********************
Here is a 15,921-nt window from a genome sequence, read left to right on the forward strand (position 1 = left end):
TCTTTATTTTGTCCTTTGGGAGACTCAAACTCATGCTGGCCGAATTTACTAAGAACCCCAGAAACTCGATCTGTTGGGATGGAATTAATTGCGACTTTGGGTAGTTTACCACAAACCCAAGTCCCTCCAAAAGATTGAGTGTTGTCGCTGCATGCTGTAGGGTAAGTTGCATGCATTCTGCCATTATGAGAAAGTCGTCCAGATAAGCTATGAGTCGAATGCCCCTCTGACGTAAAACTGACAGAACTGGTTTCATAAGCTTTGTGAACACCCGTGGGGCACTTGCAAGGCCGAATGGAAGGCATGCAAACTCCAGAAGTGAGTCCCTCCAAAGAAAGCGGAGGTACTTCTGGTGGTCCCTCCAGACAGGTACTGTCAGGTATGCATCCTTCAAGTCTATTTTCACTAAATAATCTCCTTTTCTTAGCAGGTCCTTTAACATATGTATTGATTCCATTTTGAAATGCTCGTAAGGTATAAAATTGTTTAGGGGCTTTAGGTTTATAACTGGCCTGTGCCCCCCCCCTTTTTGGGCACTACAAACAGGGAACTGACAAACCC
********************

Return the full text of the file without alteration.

Here is a 15,921-nt window from a genome sequence, read left to right on the forward strand (position 1 = left end):
TCTTTATTTTGTCCTTTGGGAGACTCAAACTCATGCTGGCCGAATTTACTAAGAACCCCAGAAACTCGATCTGTTGGGATGGAATTAATTGCGACTTTGGGTAGTTTACCACAAACCCAAGTCCCTCCAAAAGATTGAGTGTTGTCGCTGCATGCTGTAGGGTAAGTTGCATGCATTCTGCCATTATGAGAAAGTCGTCCAGATAAGCTATGAGTCGAATGCCCCTCTGACGTAAAACTGACAGAACTGGTTTCATAAGCTTTGTGAACACCCGTGGGGCACTTGCAAGGCCGAATGGAAGGCATGCAAACTCCAGAAGTGAGTCCCTCCAAAGAAAGCGGAGGTACTTCTGGTGGTCCCTCCAGACAGGTACTGTCAGGTATGCATCCTTCAAGTCTATTTTCACTAAATAATCTCCTTTTCTTAGCAGGTCCTTTAACATATGTATTGATTCCATTTTGAAATGCTCGTAAGGTATAAAATTGTTTAGGGGCTTTAGGTTTATAACTGGCCTGTGCCCCCCCCCTTTTTGGGCACTACAAACAGGGAACTGACAAACCC